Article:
ynical, and stung as well as it amused.
Some days before he entered upon his new duties I asked him in the privacy of our room if the strange report was true.
Yes, he responded, I am going to be Secretary of War to old Abe.
What will you do?
I asked, meaning as to how he could reconcile his contempt of the President, and their widely dissimiliar belief, with his service under him. His reply ignored my meaning.
he said; I intend to accomplish three things.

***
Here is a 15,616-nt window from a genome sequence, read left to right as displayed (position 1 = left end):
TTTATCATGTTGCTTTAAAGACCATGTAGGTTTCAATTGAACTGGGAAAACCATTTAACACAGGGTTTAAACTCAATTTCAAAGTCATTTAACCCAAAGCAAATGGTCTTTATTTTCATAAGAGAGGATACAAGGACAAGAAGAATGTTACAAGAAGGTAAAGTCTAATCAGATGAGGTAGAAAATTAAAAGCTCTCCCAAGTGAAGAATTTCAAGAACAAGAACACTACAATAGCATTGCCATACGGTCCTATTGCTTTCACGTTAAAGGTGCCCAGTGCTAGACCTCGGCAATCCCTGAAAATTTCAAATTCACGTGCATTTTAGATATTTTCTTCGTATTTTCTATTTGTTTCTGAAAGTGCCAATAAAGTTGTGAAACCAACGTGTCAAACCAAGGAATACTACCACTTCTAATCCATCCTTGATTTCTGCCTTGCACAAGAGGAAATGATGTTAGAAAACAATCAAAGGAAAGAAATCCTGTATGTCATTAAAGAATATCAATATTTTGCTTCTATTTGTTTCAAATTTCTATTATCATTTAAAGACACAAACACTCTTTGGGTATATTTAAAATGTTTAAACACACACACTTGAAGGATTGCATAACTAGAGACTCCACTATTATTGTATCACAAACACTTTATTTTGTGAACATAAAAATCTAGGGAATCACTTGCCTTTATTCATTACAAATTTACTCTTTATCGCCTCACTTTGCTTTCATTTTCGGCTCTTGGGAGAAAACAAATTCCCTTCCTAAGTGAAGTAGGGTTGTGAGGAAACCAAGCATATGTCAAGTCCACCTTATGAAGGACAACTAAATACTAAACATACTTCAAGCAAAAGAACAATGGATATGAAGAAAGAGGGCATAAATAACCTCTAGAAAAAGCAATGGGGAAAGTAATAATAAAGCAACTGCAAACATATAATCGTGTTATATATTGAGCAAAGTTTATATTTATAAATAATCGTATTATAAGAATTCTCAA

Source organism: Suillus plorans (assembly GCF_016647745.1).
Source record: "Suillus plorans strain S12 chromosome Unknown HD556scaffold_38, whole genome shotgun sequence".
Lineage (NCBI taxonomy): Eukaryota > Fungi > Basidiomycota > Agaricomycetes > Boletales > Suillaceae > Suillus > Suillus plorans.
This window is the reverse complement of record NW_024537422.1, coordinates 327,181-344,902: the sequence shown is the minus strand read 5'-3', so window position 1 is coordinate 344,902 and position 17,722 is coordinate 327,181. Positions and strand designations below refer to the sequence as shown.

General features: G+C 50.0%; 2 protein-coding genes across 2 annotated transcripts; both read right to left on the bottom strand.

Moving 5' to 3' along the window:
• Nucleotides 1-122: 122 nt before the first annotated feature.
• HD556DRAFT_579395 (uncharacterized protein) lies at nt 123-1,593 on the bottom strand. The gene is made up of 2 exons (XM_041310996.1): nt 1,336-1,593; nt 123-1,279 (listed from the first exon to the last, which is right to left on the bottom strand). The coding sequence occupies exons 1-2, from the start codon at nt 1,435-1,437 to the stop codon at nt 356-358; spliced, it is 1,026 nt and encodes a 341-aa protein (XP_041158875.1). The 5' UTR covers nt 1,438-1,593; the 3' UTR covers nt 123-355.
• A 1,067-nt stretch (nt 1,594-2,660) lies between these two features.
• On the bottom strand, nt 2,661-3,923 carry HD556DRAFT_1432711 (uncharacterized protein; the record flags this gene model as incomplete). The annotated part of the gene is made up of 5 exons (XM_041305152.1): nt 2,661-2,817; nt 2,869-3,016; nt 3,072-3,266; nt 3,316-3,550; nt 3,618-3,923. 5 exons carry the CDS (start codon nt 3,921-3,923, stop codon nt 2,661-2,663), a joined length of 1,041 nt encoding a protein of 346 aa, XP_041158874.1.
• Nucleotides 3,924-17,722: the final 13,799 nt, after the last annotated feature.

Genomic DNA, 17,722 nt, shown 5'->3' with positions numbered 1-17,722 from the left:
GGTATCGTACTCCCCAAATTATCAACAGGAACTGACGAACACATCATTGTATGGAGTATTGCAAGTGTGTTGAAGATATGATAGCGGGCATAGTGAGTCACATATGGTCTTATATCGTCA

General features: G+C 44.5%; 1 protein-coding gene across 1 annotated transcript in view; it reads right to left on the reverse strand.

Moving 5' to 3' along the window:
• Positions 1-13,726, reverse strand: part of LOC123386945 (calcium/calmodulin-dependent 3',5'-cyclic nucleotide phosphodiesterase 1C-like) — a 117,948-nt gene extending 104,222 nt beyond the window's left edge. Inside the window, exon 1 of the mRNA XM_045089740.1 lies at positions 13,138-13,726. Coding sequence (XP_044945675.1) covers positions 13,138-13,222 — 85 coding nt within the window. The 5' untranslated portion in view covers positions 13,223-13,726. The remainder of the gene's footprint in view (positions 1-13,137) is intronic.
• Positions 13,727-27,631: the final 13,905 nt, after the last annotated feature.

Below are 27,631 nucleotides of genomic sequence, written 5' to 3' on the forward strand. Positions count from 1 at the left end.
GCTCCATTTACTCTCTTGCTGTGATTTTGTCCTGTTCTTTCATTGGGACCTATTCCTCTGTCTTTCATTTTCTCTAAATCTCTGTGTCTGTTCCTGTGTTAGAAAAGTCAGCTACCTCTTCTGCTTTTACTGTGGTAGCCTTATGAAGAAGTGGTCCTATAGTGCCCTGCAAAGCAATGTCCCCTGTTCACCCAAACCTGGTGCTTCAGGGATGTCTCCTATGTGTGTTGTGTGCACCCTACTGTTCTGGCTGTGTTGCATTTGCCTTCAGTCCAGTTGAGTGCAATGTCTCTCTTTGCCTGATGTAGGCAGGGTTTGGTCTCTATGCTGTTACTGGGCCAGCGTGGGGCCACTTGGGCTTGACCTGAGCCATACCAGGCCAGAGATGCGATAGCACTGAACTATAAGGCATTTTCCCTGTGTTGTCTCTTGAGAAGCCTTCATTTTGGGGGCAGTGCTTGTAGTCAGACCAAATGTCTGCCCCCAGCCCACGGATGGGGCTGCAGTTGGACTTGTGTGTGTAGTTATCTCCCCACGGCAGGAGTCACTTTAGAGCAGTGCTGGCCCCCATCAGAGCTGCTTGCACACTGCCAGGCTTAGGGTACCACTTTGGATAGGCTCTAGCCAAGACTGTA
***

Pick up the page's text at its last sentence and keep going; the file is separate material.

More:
I will make Abe Lincoln President of the United States.
I will force this man McClellan to fight or throw up; and last, but not least, I will pick Lorenzo Thomas up with a pair of tongs and drop him from the nearest window.
Strange as it is, this last and apparently easiest task, was the one he did not accomplish.
Lorenzo defied him, and, as Sumner wrote Stanton, stuck to the last.
To appreciate the change wrought in the appointment of Mr. Stanton, one has to understand the condition of the government at the